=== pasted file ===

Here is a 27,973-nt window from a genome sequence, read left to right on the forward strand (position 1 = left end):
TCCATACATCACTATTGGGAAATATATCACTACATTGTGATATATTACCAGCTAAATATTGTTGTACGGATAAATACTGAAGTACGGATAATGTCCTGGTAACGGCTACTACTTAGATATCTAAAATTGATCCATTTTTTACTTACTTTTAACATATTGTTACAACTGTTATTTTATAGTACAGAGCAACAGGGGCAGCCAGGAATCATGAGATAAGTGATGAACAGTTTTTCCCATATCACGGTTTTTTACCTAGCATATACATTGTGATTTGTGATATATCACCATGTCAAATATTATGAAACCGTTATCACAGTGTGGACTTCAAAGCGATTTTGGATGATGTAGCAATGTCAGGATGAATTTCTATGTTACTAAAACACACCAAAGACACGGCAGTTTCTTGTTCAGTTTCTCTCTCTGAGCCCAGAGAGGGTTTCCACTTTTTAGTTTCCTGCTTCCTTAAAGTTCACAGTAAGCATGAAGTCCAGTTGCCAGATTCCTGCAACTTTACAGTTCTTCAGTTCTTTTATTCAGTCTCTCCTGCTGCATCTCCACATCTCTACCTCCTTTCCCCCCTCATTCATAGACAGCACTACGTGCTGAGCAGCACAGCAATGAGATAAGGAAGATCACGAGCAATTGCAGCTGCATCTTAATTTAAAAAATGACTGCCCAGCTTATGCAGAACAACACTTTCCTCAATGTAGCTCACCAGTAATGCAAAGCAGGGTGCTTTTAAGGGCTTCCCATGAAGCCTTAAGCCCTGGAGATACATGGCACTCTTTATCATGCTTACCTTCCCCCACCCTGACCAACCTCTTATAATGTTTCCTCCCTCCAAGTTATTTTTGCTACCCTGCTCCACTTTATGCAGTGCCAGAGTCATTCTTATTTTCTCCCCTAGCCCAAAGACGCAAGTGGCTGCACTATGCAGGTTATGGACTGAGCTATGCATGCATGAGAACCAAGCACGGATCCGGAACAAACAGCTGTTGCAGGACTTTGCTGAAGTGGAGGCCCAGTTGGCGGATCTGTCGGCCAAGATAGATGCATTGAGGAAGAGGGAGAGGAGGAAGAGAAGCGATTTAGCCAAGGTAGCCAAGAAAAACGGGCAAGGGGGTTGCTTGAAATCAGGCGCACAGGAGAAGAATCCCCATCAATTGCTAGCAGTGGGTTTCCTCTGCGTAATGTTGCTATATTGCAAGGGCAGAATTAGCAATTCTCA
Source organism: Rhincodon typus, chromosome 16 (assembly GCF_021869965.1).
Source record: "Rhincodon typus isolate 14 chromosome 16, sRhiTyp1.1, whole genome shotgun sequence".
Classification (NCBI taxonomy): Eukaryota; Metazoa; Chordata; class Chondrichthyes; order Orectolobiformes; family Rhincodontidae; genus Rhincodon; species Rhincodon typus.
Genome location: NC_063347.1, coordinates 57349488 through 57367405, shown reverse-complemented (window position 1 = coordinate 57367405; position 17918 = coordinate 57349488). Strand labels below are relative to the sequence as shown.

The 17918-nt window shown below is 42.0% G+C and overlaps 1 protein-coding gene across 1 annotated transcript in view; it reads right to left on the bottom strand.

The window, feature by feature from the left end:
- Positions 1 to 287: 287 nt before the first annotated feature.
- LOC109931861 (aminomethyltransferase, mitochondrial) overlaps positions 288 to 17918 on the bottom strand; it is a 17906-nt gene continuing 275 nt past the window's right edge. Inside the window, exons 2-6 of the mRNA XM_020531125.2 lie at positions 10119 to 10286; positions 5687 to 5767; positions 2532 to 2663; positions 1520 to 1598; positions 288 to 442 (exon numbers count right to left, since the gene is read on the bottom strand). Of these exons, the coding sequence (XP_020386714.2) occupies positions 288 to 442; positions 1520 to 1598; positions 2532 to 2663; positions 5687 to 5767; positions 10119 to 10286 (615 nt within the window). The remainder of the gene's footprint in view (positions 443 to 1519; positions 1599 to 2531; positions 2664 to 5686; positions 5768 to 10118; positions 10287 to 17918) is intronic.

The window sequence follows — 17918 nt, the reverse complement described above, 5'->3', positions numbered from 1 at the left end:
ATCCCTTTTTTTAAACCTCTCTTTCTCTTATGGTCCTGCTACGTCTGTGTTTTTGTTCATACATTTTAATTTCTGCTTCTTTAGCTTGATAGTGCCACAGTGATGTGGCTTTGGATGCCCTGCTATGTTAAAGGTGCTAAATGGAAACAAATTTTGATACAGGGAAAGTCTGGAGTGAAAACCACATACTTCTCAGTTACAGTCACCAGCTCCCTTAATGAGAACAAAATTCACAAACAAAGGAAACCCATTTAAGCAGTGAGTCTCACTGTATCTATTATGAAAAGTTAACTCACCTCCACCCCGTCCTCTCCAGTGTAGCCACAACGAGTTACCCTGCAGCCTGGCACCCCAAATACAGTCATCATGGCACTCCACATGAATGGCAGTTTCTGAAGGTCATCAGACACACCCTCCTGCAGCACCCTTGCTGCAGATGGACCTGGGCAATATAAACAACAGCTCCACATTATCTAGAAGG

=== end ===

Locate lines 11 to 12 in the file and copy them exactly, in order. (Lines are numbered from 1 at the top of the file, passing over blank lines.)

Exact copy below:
The window sequence follows — 17918 nt, the reverse complement described above, 5'->3', positions numbered from 1 at the left end:
ATCCCTTTTTTTAAACCTCTCTTTCTCTTATGGTCCTGCTACGTCTGTGTTTTTGTTCATACATTTTAATTTCTGCTTCTTTAGCTTGATAGTGCCACAGTGATGTGGCTTTGGATGCCCTGCTATGTTAAAGGTGCTAAATGGAAACAAATTTTGATACAGGGAAAGTCTGGAGTGAAAACCACATACTTCTCAGTTACAGTCACCAGCTCCCTTAATGAGAACAAAATTCACAAACAAAGGAAACCCATTTAAGCAGTGAGTCTCACTGTATCTATTATGAAAAGTTAACTCACCTCCACCCCGTCCTCTCCAGTGTAGCCACAACGAGTTACCCTGCAGCCTGGCACCCCAAATACAGTCATCATGGCACTCCACATGAATGGCAGTTTCTGAAGGTCATCAGACACACCCTCCTGCAGCACCCTTGCTGCAGATGGACCTGGGCAATATAAACAACAGCTCCACATTATCTAGAAGG